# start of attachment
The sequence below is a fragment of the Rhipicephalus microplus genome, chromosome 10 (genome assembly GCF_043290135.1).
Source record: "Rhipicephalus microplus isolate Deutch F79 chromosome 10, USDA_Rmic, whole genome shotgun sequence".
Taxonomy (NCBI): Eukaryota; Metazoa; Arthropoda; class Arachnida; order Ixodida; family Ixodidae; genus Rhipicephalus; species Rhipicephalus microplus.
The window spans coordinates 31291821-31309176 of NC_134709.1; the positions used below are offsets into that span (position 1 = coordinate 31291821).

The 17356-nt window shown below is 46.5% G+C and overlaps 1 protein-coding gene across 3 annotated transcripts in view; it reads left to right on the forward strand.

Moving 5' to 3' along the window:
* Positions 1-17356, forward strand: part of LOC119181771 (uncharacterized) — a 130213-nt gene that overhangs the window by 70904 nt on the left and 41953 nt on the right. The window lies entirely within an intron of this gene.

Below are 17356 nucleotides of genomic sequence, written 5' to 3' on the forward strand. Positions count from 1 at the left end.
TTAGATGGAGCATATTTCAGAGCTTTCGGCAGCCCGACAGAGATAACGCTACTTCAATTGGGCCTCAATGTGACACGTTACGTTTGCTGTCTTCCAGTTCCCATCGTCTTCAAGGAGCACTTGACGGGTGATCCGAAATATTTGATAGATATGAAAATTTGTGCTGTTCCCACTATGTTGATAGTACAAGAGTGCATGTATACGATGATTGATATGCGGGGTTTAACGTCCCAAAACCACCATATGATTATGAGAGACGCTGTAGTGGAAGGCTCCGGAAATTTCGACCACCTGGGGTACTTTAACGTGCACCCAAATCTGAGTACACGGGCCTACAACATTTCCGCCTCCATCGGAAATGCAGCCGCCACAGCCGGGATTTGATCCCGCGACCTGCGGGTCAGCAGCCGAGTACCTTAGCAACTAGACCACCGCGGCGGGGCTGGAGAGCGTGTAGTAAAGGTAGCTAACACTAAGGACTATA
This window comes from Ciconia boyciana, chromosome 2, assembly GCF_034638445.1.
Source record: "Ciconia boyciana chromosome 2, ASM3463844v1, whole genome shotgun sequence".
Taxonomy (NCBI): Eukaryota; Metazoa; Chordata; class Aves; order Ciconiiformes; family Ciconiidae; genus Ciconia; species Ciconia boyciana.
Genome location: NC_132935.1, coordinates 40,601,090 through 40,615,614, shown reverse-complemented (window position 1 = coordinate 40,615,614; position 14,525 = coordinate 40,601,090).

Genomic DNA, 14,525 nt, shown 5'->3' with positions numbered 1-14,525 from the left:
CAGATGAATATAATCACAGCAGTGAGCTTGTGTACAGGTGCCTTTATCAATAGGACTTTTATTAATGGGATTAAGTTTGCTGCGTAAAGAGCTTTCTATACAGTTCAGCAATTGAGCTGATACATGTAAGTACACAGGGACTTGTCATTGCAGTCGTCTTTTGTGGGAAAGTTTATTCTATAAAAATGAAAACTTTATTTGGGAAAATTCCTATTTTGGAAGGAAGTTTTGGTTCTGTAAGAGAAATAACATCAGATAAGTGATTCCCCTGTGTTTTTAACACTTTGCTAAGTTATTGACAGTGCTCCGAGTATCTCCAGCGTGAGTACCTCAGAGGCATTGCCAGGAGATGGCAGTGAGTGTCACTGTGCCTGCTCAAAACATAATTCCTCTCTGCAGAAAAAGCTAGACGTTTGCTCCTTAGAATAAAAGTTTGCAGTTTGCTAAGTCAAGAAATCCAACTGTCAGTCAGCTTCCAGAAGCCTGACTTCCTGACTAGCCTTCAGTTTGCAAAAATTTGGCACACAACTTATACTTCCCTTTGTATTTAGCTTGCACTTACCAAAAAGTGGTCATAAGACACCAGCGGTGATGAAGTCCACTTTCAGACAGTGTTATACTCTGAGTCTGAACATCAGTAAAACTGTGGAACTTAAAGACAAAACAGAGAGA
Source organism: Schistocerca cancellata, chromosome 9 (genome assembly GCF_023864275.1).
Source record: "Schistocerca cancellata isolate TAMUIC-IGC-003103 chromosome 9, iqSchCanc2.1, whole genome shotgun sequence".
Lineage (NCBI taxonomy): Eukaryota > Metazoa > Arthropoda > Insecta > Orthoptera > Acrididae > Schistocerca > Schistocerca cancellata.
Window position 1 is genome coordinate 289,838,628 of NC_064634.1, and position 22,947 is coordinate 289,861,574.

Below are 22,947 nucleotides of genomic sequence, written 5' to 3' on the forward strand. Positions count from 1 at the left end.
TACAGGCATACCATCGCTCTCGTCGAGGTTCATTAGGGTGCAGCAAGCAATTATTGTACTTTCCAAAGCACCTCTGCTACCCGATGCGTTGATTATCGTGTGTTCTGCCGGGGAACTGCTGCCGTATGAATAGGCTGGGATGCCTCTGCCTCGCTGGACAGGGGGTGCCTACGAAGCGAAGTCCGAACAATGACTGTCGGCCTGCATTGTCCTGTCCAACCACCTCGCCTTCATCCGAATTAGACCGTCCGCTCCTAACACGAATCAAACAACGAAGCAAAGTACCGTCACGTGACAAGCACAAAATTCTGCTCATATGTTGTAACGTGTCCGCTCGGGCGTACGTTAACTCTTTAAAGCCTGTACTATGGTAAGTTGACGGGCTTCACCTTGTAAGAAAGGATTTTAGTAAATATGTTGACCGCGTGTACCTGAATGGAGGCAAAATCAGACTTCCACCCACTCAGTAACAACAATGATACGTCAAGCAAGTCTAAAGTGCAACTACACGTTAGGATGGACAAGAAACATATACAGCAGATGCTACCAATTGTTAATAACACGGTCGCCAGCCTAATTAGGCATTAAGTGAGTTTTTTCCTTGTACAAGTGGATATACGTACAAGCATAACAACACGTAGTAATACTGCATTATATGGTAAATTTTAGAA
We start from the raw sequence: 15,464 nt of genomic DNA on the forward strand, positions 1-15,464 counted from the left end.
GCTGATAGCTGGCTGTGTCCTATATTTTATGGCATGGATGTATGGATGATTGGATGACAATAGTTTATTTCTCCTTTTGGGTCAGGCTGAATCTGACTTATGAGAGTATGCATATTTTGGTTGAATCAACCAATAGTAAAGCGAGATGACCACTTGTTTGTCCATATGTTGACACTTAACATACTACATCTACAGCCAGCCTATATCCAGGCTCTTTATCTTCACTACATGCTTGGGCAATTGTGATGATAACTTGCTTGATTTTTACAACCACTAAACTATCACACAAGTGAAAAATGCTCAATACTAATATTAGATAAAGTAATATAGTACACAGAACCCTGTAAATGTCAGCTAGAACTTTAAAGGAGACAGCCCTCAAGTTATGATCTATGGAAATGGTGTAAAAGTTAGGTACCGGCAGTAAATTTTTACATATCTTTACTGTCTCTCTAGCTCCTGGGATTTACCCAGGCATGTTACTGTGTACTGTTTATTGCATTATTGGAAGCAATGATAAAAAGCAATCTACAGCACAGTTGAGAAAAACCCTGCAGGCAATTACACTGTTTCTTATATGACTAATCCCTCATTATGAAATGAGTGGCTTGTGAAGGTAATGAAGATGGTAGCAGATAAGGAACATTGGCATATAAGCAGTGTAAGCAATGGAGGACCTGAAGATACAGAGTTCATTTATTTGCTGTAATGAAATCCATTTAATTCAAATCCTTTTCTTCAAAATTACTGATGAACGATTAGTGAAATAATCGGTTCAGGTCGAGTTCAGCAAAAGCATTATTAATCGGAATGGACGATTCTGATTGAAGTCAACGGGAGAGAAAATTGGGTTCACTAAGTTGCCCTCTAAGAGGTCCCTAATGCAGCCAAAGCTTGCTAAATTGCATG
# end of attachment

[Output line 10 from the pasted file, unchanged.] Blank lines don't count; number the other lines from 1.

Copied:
This window comes from Ciconia boyciana, chromosome 2, assembly GCF_034638445.1.